Figure 4
Figure 4 Sofosbuvir and ledipasvir therapy modulates the expression of NKG2A and CD94 on natural killer cells. Flow cytometric analyses of inhibitory receptor NKG2A and CD94 on natural killer (NK) cells. The graphs display the frequencies and mean fluorescence intensity (MFI) of NKG2A (A-B) and CD94 (C-D) on NK cells from chronic hepatitis C (CHC) patients during and after direct-acting antivirals therapy and healthy controls (n = 13). aP < 0.05 and bP ≤ 0.01 and cP ≤ 0.001, different time points of CHC patients vs healthy controls; dP < 0.05 and eP ≤ 0.01 and fP ≤ 0.001, different time points of CHC patients (2 wk, 4 wk, 8 wk, 12 wk, Pt-12 wk, Pt-24 wk vs 0 wk). NK: Natural killer; PBMCs: Peripheral blood mononuclear cells; CHC: Chronic hepatitis C; Ctrl: Healthy controls; Pt: Post of treatment; MFI: Mean fluorescence intensity.
Figure 5
Figure 5 Sofosbuvir and ledipasvir therapy modulates the expression of NKp30 and NKp46 on natural killer cells. Flow cytometric analyses of activating receptors NKp30 and NKp46 on natural killer (NK) cells. The graphs display the frequencies and mean fluorescence intensity (MFI) of NKp30 (A-B) and NKp46 (C-D) on NK cells from chronic hepatitis C (CHC) patients during and after Direct-acting antivirals therapy and healthy controls (n = 13). aP < 0.05 and bP ≤ 0.01 and cP ≤ 0.001, different time points of CHC patients vs healthy controls; dP < 0.05 and eP ≤ 0.01 and fP ≤ 0.001, different time points of CHC patients (2 wk, 4 wk, 8 wk, 12 wk, Pt-12 wk, Pt-24 wk vs 0 wk). NK: Natural killer; PBMCs: Peripheral blood mononuclear cells; CHC: Chronic hepatitis C; Ctrl: Healthy controls; Pt: Post of treatment; MFI: Mean fluorescence intensity.

There was no difference in the frequency of CD94+ NK cells between CHC patients at baseline and healthy controls, and the frequency of CD94+NK cells from CHC patients did not change significantly during and after sofosbuvir/ledipasvir therapy (Figure 4C). The MFI of CD94 on NK cells started to decline in CHC patients at week 12 of treatment and normalized at week Pt-24 (Figure 4D).

There was no difference in the frequency or MFI of NKp46 on NK cells between healthy controls and CHC patients at baseline. During DAAs treatment, there was a significant decline in the frequency of NKp46 on NK cells at week 8 and week 12, but NKp46 expression levels increased to those of uninfected controls at week Pt-12 and week Pt-24 (Figure 5C and D).

Frequencies and MFI of NKp44, NKG2C and NKG2D on NK cells from CHC patients at baseline did not differ from those from healthy controls and did not change during and after sofosbuvir/ledipasvir therapy.

Effect of sofosbuvir/ledipasvir therapy on NK cell function

The frequency and MFI of IFN-γ+ NK cells from CHC patients at baseline were significantly higher than those from uninfected subjects (P < 0.001). Frequency of IFN-r+ NK cells started to decline in CHC patients at week 8 of treatment and reached the level similar to that of healthy controls at week Pt-12 (Figure 6A). However, no difference was shown in MFI of IFN-γ+ NK cells from CHC patients during and after DAAs therapy (Figure 6B). There was no difference in the frequency of perforin+ NK cells between healthy controls and CHC patients at each time point (Figure 6C). MFI of perforin+ NK cells from CHC patients was significantly higher than that from uninfected subjects from week 0 to week Pt-24W persistently (Figure 6D). However, there was no difference in the frequency (Figure 6E) or MFI (Figure 6F) of Granzyme B of NK cell groups between CHC patients at baseline and healthy controls, and the expression of NKp46 did not change during and after sofosbuvir/ledipasvir therapy.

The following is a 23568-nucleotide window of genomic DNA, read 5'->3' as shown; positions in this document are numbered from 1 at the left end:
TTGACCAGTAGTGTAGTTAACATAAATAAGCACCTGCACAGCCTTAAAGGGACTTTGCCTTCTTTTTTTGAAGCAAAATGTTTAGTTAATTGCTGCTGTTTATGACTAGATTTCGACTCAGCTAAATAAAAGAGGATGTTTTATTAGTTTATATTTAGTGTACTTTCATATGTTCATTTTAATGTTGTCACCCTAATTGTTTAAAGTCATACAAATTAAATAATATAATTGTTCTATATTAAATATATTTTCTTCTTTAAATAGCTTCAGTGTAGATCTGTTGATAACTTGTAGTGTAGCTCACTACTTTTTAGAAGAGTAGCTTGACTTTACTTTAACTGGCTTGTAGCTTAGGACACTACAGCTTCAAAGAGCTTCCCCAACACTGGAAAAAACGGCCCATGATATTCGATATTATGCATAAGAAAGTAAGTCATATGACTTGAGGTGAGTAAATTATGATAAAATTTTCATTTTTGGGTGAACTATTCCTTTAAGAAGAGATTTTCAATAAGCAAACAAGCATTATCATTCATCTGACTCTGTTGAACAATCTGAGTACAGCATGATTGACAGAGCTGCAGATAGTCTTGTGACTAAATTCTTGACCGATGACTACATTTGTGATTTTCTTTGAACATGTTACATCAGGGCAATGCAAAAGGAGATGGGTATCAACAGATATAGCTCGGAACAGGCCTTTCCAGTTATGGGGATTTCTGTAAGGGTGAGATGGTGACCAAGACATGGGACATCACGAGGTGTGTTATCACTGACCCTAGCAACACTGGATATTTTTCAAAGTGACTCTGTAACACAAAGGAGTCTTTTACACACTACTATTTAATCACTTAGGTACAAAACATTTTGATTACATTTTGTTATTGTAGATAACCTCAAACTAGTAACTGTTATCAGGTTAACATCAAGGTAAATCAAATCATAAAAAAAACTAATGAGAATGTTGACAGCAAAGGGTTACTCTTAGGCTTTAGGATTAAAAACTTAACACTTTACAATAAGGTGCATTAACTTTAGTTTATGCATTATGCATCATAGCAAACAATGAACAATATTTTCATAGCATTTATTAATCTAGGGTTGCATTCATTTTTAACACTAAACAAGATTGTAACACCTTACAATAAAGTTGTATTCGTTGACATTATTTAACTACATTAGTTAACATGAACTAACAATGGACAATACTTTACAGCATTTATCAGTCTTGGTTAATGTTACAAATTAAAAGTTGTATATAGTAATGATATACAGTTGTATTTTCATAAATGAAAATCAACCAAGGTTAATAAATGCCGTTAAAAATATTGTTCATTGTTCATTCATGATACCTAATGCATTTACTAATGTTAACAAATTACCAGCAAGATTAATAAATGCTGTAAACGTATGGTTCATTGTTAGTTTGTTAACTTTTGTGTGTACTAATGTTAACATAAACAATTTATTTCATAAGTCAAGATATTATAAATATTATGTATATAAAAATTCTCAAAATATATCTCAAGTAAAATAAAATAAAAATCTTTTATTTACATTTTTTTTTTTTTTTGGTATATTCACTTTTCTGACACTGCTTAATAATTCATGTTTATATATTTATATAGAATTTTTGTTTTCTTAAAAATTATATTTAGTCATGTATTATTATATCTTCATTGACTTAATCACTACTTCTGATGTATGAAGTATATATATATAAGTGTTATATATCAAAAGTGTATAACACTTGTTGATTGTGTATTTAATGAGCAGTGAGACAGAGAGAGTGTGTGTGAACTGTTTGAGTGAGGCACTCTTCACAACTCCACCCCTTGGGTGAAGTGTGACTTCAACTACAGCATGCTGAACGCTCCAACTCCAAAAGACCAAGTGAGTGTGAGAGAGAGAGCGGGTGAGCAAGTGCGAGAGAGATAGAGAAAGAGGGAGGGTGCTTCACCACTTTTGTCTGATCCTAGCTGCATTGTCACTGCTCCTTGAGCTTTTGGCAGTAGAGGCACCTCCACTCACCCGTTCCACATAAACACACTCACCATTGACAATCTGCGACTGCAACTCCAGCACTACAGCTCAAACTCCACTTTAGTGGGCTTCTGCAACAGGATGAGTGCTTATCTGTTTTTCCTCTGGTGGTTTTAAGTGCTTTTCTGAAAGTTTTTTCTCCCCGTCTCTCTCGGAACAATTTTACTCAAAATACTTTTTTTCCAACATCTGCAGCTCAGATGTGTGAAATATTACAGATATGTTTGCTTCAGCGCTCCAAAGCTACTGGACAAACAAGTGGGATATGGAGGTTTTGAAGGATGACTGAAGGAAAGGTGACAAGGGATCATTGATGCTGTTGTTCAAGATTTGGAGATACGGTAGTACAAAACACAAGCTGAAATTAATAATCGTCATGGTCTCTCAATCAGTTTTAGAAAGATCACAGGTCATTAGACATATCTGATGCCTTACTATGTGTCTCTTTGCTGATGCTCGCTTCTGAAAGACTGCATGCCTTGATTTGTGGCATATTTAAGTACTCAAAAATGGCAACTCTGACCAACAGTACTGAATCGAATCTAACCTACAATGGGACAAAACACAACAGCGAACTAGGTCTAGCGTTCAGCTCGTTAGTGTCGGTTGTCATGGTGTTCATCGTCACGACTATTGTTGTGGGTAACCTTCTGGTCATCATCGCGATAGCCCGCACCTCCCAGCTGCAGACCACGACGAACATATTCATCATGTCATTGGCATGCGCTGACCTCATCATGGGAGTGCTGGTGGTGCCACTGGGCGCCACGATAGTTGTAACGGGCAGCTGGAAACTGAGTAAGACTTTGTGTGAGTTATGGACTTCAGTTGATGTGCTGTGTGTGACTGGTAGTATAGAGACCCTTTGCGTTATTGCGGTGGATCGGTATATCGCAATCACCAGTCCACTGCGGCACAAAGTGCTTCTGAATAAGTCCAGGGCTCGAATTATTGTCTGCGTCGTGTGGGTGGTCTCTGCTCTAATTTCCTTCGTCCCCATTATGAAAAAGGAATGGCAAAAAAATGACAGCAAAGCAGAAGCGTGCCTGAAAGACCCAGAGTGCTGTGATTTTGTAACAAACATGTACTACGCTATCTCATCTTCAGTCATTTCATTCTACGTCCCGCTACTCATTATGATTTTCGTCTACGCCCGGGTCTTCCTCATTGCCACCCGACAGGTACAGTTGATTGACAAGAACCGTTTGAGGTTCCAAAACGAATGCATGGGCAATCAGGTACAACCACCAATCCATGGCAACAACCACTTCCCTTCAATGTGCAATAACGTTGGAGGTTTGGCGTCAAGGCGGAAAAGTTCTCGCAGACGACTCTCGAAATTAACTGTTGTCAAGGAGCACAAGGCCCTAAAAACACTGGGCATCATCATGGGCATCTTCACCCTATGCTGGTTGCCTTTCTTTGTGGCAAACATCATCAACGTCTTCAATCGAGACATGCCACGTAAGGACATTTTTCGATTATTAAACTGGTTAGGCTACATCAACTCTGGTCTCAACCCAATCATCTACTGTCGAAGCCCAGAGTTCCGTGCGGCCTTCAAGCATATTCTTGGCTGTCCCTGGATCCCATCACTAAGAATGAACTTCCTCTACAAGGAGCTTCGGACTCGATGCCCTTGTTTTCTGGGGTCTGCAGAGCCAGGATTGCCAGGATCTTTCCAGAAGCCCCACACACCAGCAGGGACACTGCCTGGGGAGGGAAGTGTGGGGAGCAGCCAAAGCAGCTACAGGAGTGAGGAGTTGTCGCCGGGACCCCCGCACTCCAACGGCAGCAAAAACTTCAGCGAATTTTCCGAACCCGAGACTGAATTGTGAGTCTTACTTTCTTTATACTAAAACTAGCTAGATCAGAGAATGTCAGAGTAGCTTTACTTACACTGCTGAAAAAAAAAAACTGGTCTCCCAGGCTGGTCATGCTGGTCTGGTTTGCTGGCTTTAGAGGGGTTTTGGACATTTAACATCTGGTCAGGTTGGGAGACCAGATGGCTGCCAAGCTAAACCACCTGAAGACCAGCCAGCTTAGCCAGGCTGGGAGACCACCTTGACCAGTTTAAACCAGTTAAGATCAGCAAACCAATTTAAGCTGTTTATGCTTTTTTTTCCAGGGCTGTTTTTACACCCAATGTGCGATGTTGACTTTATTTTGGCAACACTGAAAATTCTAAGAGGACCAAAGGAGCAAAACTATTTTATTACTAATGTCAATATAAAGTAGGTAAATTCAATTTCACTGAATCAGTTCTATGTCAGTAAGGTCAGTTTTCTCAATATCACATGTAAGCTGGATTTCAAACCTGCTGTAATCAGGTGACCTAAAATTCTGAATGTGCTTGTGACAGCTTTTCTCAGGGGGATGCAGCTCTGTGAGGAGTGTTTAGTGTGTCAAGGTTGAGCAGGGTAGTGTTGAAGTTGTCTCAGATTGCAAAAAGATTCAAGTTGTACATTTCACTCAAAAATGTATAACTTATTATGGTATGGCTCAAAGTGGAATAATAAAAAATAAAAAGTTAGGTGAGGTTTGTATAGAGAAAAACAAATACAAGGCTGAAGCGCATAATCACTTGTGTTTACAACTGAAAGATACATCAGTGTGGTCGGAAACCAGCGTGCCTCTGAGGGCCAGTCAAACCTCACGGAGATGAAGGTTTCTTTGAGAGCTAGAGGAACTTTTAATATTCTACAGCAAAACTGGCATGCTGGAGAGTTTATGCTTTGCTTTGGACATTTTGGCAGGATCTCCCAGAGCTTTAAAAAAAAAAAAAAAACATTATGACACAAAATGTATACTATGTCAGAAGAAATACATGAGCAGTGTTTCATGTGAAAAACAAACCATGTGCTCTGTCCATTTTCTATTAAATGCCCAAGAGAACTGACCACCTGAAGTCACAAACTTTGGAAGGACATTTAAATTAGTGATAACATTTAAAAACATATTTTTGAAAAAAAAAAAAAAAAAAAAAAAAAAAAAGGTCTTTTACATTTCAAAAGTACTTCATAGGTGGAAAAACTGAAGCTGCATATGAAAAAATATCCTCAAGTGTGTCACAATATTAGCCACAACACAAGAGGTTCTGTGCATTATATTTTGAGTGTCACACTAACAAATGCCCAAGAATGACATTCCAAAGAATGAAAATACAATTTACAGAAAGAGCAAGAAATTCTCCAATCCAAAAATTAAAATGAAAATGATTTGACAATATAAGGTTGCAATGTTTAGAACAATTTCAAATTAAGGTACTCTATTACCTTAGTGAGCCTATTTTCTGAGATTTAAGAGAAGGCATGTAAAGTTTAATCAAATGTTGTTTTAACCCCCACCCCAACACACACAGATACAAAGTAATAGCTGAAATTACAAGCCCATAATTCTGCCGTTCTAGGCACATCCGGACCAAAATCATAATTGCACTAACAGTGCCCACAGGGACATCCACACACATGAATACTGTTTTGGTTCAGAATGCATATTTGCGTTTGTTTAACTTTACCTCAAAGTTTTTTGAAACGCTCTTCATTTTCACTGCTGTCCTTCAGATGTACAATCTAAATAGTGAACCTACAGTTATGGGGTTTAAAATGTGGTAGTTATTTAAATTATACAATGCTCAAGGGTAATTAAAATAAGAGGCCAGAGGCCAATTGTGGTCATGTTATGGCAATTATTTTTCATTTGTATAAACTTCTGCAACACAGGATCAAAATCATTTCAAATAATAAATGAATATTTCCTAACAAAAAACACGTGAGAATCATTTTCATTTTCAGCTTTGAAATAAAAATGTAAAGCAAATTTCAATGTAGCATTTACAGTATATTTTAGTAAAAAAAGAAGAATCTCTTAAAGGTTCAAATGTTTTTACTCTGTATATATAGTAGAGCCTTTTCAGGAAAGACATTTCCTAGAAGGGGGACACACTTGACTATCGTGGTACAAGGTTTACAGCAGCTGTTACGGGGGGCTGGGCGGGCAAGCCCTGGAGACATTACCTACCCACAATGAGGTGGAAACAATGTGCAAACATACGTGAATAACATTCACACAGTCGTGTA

Figure 6
Figure 6 Sofosbuvir and ledipasvir therapy modulates the expression of natural killer cell-related cytokine interferon-γ, perforin and Granzyme B. Flow cytometric analyses of interferon (IFN)-γ, perforin and Granzyme B expression in natural killer (NK) cells. The graphs display the frequencies and mean fluorescence intensity (MFI) of IFN-γ (A-B), perforin (C-D) and Granzyme B (E-F) in NK cells from CHC patients during and after direct-acting antivirals therapy and healthy controls (n = 13). aP < 0.05 and bP ≤ 0.01 and cP ≤ 0.001, different time points of CHC patients vs healthy controls; dP < 0.05 and eP ≤ 0.01 and fP ≤ 0.001, different time points of CHC patients (2 wk, 4 wk, 8 wk, 12 wk, Pt-12 wk, Pt-24 wk vs 0 wk). IFN: Interferon; NK: Natural killer; CHC: Chronic hepatitis C; Ctrl: Healthy controls; Pt: Post of treatment; MFI: Mean fluorescence intensity.
Effect of sofosbuvir/ledipasvir therapy on NK cells between treatment-naïve and treatment-experienced CHC patients

There was no difference in the frequency of CD56+ NK cells or the expression of NKG2A, NKG2D, NKG2C, CD94, NKp30, NKp46, IFN-γ, perforin and Granzyme B between treatment-naïve and treatment-experienced CHC patients during and after DAAs treatment. The changing trends of these phenotypes and cytokines of NK cells between these two groups were similar. (Figure 7A-J)

Figure 7
Figure 7 Frequency of CD56+ natural killer cells, phenotypes and cytokine expression of natural killer cells between treatment-naïve and treatment-experienced chronic hepatitis C patients. Flow cytometric analyses of the frequency of CD56+ natural killer (NK) cells (A), the expression of NKG2A (B), NKG2D (C), NKG2C (D), CD94 (E), NKp30 (F), NKp46 (G), IFN-γ (H), perforin (I) and Granzyme B (J) expression of NK cells and the changing trend between treatment-naïve (n = 7) and treatment-experienced (n = 6) chronic hepatitis C patients during and after direct-acting antivirals therapy. Pt: Post of treatment; IFN: Interferon; NK: Natural killer; PBMCs: Peripheral blood mononuclear cells; CHC: Chronic hepatitis C.